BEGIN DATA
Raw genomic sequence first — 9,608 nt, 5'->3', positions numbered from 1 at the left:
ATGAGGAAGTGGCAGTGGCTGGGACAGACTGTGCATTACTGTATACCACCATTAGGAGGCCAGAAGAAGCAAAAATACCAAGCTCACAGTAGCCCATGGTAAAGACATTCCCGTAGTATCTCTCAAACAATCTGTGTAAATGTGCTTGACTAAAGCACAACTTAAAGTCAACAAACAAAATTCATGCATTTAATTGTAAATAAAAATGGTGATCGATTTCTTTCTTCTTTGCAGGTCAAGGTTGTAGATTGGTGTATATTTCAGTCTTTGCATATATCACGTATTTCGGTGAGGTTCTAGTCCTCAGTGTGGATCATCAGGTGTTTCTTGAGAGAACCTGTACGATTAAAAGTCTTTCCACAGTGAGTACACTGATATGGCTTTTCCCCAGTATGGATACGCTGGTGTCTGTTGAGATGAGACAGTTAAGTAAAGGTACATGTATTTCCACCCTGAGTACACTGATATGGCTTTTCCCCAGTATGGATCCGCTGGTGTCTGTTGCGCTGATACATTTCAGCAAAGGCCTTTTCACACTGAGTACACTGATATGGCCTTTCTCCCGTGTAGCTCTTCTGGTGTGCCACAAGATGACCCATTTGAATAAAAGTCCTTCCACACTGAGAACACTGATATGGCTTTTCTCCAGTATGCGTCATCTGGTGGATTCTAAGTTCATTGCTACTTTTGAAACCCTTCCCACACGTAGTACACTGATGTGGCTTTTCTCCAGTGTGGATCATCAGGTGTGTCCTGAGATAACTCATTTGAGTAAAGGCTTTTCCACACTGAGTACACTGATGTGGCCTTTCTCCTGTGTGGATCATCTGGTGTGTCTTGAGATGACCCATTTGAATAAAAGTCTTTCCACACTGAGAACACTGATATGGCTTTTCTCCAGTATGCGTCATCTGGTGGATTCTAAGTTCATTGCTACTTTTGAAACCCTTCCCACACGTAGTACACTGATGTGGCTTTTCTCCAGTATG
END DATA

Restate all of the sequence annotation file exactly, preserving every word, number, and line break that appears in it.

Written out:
Raw genomic sequence first — 9,608 nt, 5'->3', positions numbered from 1 at the left:
ATGAGGAAGTGGCAGTGGCTGGGACAGACTGTGCATTACTGTATACCACCATTAGGAGGCCAGAAGAAGCAAAAATACCAAGCTCACAGTAGCCCATGGTAAAGACATTCCCGTAGTATCTCTCAAACAATCTGTGTAAATGTGCTTGACTAAAGCACAACTTAAAGTCAACAAACAAAATTCATGCATTTAATTGTAAATAAAAATGGTGATCGATTTCTTTCTTCTTTGCAGGTCAAGGTTGTAGATTGGTGTATATTTCAGTCTTTGCATATATCACGTATTTCGGTGAGGTTCTAGTCCTCAGTGTGGATCATCAGGTGTTTCTTGAGAGAACCTGTACGATTAAAAGTCTTTCCACAGTGAGTACACTGATATGGCTTTTCCCCAGTATGGATACGCTGGTGTCTGTTGAGATGAGACAGTTAAGTAAAGGTACATGTATTTCCACCCTGAGTACACTGATATGGCTTTTCCCCAGTATGGATCCGCTGGTGTCTGTTGCGCTGATACATTTCAGCAAAGGCCTTTTCACACTGAGTACACTGATATGGCCTTTCTCCCGTGTAGCTCTTCTGGTGTGCCACAAGATGACCCATTTGAATAAAAGTCCTTCCACACTGAGAACACTGATATGGCTTTTCTCCAGTATGCGTCATCTGGTGGATTCTAAGTTCATTGCTACTTTTGAAACCCTTCCCACACGTAGTACACTGATGTGGCTTTTCTCCAGTGTGGATCATCAGGTGTGTCCTGAGATAACTCATTTGAGTAAAGGCTTTTCCACACTGAGTACACTGATGTGGCCTTTCTCCTGTGTGGATCATCTGGTGTGTCTTGAGATGACCCATTTGAATAAAAGTCTTTCCACACTGAGAACACTGATATGGCTTTTCTCCAGTATGCGTCATCTGGTGGATTCTAAGTTCATTGCTACTTTTGAAACCCTTCCCACACGTAGTACACTGATGTGGCTTTTCTCCAGTATG